Christmas weekend open thread

Merry Christmas to those in the Bleeding Heartland community celebrating the holiday. Hope you have a joyful day with friends and family. To everyone else, I hope you enjoy some peaceful downtime this weekend. Yesterday our family finished a 500-piece jigsaw puzzle and went out sledding twice before enjoying Chinese food and a movie with a bunch of other Des Moines area Jews.

Today more sledding is on the agenda, and probably a new jigsaw puzzle. My boys received several new games for Chanukah, so we’ve been playing them a lot, especially “Sorry” and the Lego Harry Potter board game. For dinner, it will be my variation on my mother’s noodle kugel, which has become a sort of Christmas tradition for Mr. desmoinesdem. I’ve posted the recipe after the jump. It’s a lot less work than the traditional Christmas dinner Patric Juillet grew up with in Provence. Patric used to blog as Asinus Asinum Fricat. I am going to try some of his sweet potato recipes soon.

We received a card this week from a friend who usually bakes up a storm for Christmas. This year she got behind on her holiday baking, so instead of bringing over a package of goodies she made a donation in our name to Central Iowa Shelter and Services. That was a nice surprise. Food banks and shelters need cash donations now, and we don’t need any extra calories around our house. If you prefer to support charity working globally to reduce hunger, kestrel9000 suggests making a gift to Oxfam.

I didn’t notice too much “war on Christmas” silliness this year, but The Daily Show had a funny go at this American staple: “The holiday season wouldn’t feel the same without people going out of their way to be offended by nothing.” Locally, Gary Barrett tried to stir up some outrage over the demise of a “winter tree” at Ames High School. I felt my children’s public school did a good job of exposing the kids to different holiday traditions. Many children talked about their family’s rituals (religious or not) in class, and a display case had holiday decorations representing Christmas, Chanukah, Kwanzaa and Devali.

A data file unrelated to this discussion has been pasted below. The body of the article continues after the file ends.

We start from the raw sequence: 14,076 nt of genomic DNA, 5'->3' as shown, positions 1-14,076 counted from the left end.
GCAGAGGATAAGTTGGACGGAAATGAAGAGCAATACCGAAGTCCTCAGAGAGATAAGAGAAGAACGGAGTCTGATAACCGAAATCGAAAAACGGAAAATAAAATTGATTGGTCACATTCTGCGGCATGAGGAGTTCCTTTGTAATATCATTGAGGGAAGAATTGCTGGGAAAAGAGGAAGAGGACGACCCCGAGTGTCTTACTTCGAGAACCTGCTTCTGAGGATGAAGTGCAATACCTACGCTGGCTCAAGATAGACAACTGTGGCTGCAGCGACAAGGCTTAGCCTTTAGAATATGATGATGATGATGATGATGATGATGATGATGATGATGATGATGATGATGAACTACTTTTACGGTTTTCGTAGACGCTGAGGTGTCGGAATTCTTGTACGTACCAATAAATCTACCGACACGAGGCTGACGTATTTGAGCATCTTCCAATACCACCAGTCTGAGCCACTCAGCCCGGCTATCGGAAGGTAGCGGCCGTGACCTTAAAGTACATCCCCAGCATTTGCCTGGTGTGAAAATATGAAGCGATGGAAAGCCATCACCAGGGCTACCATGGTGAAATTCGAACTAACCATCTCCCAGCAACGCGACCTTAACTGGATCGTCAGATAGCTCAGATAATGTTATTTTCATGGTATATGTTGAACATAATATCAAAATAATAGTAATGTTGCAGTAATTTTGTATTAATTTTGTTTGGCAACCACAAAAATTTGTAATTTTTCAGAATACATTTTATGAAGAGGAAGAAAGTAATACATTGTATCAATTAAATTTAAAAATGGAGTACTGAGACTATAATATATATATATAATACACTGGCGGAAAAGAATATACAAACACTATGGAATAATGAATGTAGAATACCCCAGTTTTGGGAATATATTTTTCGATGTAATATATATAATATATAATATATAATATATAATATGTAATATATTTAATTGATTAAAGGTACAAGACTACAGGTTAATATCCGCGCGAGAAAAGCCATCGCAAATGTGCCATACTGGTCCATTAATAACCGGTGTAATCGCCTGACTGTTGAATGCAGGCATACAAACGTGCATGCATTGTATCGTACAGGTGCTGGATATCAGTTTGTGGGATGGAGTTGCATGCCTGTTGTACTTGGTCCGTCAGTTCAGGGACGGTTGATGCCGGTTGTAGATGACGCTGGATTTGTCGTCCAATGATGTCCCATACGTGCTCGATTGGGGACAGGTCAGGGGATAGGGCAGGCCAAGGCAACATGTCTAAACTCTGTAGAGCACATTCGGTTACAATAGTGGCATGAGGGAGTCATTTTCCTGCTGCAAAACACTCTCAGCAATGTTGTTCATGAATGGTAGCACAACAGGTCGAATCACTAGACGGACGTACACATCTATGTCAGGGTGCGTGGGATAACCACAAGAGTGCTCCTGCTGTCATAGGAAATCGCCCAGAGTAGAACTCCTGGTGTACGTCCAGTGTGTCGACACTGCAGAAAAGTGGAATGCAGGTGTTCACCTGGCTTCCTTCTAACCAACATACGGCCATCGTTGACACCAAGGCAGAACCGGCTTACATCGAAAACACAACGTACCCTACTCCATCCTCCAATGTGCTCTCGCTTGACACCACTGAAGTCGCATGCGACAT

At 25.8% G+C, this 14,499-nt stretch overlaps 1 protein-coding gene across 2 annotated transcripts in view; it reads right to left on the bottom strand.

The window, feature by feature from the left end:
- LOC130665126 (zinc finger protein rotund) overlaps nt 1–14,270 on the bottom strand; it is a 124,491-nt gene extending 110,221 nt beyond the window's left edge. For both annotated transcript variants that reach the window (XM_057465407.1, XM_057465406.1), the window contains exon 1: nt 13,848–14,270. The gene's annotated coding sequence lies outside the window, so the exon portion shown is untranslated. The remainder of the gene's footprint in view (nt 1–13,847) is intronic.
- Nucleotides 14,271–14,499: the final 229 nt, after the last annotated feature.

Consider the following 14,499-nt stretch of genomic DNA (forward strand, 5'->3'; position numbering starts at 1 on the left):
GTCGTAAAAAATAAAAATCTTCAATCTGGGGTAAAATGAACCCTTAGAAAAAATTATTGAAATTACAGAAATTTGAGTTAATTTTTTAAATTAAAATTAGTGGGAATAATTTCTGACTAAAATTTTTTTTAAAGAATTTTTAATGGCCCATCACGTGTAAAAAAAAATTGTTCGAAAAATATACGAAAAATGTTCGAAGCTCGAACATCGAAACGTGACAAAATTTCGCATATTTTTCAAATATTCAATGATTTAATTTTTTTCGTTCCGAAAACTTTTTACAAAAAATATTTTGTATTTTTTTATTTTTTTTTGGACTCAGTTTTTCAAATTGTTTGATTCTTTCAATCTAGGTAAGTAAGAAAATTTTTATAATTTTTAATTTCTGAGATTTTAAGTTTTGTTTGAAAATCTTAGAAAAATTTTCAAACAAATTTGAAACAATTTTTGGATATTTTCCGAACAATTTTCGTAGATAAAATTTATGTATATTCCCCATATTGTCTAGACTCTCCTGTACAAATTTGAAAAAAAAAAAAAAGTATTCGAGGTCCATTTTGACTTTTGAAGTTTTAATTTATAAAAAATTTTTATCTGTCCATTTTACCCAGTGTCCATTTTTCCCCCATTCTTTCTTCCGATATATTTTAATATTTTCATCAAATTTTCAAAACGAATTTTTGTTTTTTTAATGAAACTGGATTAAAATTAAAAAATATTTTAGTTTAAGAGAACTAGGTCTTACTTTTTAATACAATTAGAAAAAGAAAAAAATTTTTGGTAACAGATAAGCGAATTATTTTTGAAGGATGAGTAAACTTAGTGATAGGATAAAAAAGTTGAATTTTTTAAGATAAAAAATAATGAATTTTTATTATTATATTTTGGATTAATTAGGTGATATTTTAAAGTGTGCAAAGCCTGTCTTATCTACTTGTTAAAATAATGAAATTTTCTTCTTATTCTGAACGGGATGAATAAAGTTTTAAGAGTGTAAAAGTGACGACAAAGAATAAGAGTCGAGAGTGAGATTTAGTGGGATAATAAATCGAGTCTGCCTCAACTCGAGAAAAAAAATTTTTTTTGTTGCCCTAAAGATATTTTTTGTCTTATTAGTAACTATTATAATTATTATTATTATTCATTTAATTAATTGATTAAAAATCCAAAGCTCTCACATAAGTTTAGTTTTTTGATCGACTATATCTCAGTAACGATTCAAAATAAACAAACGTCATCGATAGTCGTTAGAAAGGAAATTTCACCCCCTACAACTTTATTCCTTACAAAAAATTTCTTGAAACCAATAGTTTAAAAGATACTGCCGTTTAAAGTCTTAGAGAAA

The U.S. Census Bureau delivered Christmas cheer to some states this week, including our neighbor to the north, but as we all expected, Iowa will lose a Congressional district.

This is an open thread for anything on your mind this weekend.  

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Christmas cooking thread

Merry Christmas, Bleeding Heartland readers! Although my family doesn’t celebrate the holiday, I do enjoy listening to Oy to the World, the klezmer Christmas album by the Klezmonauts (samples here). Their arrangements make the songs sound festive, which is surprisingly rare in Christmas music. It’s Jesus’ birthday, after all.

I got a kick out of this cartoon by Steve Sack of the Minneapolis/St. Paul Star Tribune: a Christmas card from the Republicans (NOel).

What’s cooking at your house today? If you missed it last week, read the amazing diary about Christmas dinner in Provence by Asinus Asinum Fricat/Patric Juillet.